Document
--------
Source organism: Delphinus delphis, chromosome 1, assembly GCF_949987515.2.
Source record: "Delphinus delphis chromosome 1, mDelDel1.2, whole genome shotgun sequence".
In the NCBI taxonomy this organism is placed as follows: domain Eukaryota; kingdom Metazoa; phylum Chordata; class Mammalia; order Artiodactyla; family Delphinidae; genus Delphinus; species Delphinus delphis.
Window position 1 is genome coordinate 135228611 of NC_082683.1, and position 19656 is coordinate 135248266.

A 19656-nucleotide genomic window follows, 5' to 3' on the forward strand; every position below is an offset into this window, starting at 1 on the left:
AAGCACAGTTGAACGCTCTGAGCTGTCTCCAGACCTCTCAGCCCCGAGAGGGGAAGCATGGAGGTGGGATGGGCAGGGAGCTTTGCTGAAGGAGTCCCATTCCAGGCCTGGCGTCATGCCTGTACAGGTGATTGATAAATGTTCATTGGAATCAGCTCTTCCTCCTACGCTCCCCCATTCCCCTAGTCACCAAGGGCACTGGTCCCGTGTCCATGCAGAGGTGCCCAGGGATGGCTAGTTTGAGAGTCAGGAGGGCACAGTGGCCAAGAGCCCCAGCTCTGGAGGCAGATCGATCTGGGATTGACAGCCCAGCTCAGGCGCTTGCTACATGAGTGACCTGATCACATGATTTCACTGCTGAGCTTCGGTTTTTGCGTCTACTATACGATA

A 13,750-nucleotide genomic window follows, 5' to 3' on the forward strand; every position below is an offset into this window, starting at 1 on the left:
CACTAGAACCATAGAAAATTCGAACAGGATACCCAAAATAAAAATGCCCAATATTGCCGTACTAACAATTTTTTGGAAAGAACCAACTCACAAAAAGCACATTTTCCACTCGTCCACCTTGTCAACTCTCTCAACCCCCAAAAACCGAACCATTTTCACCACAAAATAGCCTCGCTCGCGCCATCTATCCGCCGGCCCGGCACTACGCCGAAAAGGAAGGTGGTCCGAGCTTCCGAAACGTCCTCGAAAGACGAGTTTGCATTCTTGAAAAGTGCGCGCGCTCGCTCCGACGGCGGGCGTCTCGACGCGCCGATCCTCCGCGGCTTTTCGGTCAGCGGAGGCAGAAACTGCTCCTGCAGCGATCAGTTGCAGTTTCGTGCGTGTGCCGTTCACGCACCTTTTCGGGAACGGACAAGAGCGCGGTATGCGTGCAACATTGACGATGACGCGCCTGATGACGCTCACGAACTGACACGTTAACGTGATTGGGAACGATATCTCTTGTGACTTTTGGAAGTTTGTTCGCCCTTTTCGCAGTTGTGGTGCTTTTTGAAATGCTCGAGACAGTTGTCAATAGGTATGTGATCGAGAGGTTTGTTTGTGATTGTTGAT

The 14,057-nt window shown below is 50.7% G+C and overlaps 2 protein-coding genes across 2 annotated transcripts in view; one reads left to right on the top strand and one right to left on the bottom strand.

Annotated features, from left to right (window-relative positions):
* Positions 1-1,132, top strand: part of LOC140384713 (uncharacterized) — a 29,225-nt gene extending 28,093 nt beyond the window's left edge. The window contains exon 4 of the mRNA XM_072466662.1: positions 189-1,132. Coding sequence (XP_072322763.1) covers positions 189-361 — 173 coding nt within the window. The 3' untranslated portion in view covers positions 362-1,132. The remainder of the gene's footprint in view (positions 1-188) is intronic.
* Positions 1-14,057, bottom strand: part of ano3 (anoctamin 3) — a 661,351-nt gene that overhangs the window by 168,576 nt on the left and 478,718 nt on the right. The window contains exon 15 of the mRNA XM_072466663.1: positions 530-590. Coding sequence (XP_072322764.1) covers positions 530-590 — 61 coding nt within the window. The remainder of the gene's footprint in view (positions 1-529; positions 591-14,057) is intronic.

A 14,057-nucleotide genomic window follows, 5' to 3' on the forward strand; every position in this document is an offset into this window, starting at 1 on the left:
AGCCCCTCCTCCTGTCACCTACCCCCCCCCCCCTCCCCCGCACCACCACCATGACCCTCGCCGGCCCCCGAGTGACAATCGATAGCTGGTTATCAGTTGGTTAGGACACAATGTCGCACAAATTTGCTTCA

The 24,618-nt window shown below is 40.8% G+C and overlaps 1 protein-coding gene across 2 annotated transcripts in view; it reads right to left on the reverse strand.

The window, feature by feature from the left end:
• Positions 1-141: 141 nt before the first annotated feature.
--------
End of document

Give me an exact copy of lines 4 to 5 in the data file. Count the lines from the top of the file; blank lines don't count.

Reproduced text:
Window position 1 is genome coordinate 135228611 of NC_082683.1, and position 19656 is coordinate 135248266.

A 19656-nucleotide genomic window follows, 5' to 3' on the forward strand; every position below is an offset into this window, starting at 1 on the left: